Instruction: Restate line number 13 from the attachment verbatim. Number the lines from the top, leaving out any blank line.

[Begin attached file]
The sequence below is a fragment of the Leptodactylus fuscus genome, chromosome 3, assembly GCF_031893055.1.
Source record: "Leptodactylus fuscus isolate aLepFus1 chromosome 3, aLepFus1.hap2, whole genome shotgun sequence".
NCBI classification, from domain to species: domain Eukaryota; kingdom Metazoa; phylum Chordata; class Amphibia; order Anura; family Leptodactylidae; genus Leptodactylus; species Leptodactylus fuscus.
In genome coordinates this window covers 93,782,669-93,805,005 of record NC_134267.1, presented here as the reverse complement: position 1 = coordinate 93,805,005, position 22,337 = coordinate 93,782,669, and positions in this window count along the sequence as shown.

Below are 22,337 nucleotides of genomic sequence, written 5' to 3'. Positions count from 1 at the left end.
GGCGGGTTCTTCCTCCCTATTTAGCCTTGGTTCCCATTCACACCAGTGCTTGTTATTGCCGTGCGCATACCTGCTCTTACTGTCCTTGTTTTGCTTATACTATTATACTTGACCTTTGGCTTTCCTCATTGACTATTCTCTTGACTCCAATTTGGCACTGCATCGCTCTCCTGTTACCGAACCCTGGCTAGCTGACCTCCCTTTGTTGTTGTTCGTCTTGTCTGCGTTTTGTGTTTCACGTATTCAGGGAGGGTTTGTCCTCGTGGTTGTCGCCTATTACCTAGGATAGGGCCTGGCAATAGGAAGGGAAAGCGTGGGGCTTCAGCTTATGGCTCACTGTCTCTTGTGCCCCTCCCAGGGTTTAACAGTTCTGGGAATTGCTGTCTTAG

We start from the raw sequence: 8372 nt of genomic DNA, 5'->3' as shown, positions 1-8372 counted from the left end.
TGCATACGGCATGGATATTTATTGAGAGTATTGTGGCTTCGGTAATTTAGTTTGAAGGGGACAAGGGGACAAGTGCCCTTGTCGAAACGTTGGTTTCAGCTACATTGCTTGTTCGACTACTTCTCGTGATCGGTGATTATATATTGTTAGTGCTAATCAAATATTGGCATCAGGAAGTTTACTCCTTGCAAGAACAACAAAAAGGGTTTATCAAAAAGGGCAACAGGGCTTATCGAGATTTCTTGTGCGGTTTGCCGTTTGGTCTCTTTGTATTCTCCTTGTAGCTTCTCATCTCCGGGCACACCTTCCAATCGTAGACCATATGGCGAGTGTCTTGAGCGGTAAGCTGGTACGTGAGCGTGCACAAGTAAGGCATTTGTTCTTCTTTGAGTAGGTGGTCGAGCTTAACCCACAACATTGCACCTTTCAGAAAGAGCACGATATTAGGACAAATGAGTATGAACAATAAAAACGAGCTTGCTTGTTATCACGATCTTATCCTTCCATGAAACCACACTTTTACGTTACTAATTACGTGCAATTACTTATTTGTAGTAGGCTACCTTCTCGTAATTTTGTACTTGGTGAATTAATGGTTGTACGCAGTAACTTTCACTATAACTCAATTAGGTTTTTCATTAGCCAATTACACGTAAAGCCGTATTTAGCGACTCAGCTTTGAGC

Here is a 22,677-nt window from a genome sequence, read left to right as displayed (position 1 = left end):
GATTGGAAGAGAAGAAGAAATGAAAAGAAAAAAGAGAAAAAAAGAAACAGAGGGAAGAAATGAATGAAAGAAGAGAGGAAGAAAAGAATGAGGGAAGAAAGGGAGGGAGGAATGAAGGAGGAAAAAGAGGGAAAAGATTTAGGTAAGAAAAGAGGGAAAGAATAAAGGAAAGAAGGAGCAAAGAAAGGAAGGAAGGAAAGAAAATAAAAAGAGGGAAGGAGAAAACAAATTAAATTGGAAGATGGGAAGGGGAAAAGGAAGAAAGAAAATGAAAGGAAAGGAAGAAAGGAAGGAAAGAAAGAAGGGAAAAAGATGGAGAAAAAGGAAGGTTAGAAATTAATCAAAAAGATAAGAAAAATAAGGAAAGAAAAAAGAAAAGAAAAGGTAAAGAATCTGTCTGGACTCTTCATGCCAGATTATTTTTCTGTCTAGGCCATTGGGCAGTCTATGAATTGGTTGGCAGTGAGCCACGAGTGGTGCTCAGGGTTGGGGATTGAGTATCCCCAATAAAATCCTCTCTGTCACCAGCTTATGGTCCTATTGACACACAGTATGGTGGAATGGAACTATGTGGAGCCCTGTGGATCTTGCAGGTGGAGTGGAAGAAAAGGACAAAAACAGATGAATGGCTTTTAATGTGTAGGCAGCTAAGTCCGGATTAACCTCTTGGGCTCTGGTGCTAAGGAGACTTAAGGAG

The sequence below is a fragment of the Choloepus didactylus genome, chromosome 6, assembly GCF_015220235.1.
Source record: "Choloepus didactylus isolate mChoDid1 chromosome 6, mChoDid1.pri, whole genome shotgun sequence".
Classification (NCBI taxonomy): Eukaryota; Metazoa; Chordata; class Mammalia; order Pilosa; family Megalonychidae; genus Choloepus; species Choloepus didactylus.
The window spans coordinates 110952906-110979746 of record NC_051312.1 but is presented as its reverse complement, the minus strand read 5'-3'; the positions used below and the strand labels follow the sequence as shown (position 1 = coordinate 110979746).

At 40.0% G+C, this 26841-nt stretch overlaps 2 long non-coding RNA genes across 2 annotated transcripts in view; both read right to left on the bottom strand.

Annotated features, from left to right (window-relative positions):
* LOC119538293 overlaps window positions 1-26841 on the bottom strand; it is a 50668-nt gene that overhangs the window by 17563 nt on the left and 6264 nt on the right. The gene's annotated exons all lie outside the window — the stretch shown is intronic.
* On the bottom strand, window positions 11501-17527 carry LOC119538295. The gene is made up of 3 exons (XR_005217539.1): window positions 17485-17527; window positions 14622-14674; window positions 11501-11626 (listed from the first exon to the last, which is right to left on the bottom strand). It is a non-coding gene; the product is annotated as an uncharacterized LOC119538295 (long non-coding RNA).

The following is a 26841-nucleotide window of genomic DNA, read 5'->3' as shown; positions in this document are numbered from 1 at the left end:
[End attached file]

Classification (NCBI taxonomy): Eukaryota; Metazoa; Chordata; class Mammalia; order Pilosa; family Megalonychidae; genus Choloepus; species Choloepus didactylus.